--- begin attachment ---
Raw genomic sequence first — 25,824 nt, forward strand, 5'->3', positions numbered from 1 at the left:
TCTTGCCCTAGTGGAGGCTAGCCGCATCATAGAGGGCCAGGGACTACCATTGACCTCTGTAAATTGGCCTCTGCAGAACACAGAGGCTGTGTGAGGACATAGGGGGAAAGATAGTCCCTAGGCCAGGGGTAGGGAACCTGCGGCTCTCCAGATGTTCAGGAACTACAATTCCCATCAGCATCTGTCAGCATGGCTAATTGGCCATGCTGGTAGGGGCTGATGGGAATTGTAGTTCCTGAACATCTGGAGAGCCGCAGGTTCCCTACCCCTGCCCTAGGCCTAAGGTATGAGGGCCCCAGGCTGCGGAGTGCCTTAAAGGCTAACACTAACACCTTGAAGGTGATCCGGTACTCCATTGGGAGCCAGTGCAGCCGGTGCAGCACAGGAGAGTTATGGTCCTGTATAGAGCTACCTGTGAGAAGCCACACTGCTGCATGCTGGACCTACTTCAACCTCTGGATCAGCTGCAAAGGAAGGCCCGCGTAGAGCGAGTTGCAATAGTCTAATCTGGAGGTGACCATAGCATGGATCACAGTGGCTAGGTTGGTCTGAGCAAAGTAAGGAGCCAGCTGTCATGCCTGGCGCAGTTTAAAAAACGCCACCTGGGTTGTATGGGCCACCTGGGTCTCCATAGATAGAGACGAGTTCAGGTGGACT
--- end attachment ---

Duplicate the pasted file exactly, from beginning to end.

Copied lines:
Raw genomic sequence first — 25,824 nt, forward strand, 5'->3', positions numbered from 1 at the left:
TCTTGCCCTAGTGGAGGCTAGCCGCATCATAGAGGGCCAGGGACTACCATTGACCTCTGTAAATTGGCCTCTGCAGAACACAGAGGCTGTGTGAGGACATAGGGGGAAAGATAGTCCCTAGGCCAGGGGTAGGGAACCTGCGGCTCTCCAGATGTTCAGGAACTACAATTCCCATCAGCATCTGTCAGCATGGCTAATTGGCCATGCTGGTAGGGGCTGATGGGAATTGTAGTTCCTGAACATCTGGAGAGCCGCAGGTTCCCTACCCCTGCCCTAGGCCTAAGGTATGAGGGCCCCAGGCTGCGGAGTGCCTTAAAGGCTAACACTAACACCTTGAAGGTGATCCGGTACTCCATTGGGAGCCAGTGCAGCCGGTGCAGCACAGGAGAGTTATGGTCCTGTATAGAGCTACCTGTGAGAAGCCACACTGCTGCATGCTGGACCTACTTCAACCTCTGGATCAGCTGCAAAGGAAGGCCCGCGTAGAGCGAGTTGCAATAGTCTAATCTGGAGGTGACCATAGCATGGATCACAGTGGCTAGGTTGGTCTGAGCAAAGTAAGGAGCCAGCTGTCATGCCTGGCGCAGTTTAAAAAACGCCACCTGGGTTGTATGGGCCACCTGGGTCTCCATAGATAGAGACGAGTTCAGGTGGACT